Authored by Sara Campos, Grove Foundation; Navin Moul, Zellerbach Family Foundation; and Kevin Douglas, Grantmakers Concerned with Immigrants and Refugees.
Despite the promise of a new administration, immigrants, refugees and asylum seekers still face the threat of detention, deportation and hostile local and state policies. One way undocumented immigrants can feel safe is by obtaining legal status—an undertaking that is not easily accomplished, especially without access to legal representation. At the same time, the pandemic’s disproportionate impact on low-income, Black, Indigenous and people of color (BIPOC) communities, of which many people are essential workers, made clear the need for philanthropy to deploy resources swiftly and with maximum flexibility to support critical community services—including immigration legal services.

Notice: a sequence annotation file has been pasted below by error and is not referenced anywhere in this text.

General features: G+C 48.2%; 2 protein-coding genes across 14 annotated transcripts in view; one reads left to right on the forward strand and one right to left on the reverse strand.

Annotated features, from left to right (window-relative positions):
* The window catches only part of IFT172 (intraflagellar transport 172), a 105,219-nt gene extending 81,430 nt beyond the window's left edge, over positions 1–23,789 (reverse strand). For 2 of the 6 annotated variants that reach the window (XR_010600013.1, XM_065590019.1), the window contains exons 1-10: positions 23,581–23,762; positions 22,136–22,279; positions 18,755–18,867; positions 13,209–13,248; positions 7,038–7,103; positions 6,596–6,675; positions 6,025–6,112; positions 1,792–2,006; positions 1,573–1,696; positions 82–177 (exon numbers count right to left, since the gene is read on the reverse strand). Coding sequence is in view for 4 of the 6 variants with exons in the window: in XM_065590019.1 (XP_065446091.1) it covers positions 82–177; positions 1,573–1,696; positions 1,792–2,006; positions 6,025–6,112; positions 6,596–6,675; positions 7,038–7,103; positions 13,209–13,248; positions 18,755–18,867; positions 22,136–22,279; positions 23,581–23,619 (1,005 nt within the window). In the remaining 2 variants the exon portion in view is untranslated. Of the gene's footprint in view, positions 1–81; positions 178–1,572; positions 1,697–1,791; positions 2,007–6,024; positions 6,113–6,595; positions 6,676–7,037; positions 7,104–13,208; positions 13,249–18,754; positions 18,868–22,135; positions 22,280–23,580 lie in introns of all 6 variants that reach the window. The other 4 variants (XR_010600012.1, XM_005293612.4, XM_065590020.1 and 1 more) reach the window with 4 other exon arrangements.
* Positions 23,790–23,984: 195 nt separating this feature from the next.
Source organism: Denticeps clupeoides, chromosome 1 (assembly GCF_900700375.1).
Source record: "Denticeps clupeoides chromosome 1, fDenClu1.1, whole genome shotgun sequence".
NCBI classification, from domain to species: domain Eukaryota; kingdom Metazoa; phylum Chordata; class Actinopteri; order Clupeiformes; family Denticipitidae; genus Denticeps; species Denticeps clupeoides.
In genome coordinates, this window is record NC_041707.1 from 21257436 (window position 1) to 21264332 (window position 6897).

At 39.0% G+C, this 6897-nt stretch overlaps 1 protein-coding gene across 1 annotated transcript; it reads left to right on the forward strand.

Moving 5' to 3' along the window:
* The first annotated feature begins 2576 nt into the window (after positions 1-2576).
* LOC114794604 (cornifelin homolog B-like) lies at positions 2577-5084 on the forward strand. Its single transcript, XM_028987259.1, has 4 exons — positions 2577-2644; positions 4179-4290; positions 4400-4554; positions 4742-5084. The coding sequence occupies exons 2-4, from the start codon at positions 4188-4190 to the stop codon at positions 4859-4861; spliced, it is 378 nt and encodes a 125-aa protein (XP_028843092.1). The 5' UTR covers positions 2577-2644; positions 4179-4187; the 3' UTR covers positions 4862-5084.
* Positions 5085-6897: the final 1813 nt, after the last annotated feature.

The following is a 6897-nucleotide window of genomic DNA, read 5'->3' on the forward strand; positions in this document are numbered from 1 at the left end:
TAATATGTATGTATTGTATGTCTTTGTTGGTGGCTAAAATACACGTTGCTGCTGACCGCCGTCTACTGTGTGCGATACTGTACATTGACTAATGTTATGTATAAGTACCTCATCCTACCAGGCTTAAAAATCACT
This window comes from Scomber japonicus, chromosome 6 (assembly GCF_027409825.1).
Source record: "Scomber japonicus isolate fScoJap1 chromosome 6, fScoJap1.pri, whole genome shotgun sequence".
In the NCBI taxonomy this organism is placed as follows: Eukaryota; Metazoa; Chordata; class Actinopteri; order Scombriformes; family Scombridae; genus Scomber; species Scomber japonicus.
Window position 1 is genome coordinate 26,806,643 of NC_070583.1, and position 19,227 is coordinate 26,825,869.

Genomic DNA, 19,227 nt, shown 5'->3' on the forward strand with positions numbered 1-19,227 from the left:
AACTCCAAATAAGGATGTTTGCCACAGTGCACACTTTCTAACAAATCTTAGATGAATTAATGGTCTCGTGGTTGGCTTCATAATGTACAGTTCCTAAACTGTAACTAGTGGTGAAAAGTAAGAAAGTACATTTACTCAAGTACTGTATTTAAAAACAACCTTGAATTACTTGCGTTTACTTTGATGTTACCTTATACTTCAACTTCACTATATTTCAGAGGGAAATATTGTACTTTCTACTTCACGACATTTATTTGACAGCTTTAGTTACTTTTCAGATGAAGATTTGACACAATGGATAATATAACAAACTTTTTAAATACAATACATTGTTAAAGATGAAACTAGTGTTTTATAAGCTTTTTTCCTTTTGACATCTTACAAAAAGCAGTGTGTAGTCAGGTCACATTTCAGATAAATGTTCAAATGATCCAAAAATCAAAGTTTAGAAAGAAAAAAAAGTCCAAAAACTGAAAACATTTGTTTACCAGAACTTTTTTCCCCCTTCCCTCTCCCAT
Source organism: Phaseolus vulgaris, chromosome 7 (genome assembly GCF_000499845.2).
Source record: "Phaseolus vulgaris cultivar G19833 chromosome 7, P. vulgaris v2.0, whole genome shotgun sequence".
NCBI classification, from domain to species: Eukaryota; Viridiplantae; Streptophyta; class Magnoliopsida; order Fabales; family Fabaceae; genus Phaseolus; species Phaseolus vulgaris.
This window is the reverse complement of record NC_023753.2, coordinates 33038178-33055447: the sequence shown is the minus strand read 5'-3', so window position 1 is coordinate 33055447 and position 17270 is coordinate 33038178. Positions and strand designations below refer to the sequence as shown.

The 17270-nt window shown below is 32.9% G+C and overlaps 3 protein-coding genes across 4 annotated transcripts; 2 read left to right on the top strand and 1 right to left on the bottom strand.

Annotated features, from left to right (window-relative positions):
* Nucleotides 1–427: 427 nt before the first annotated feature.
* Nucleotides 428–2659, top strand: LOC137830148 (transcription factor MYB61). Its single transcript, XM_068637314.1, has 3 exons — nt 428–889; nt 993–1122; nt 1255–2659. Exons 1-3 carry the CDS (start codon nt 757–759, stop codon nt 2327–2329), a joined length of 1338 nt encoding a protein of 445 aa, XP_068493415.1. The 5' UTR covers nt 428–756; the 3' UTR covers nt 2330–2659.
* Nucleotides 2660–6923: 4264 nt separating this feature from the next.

As we emerge from the pandemic and face possible new opportunities with the Biden administration, funders should resource the immigrant justice movement, particularly the legal services ecosystem, and capitalize on efforts to create pathways to legalization for millions of immigrants in this country. This includes investments in targeted strategies that not only increase access to legal counsel for immigrants, but also strengthen the legal services infrastructure.
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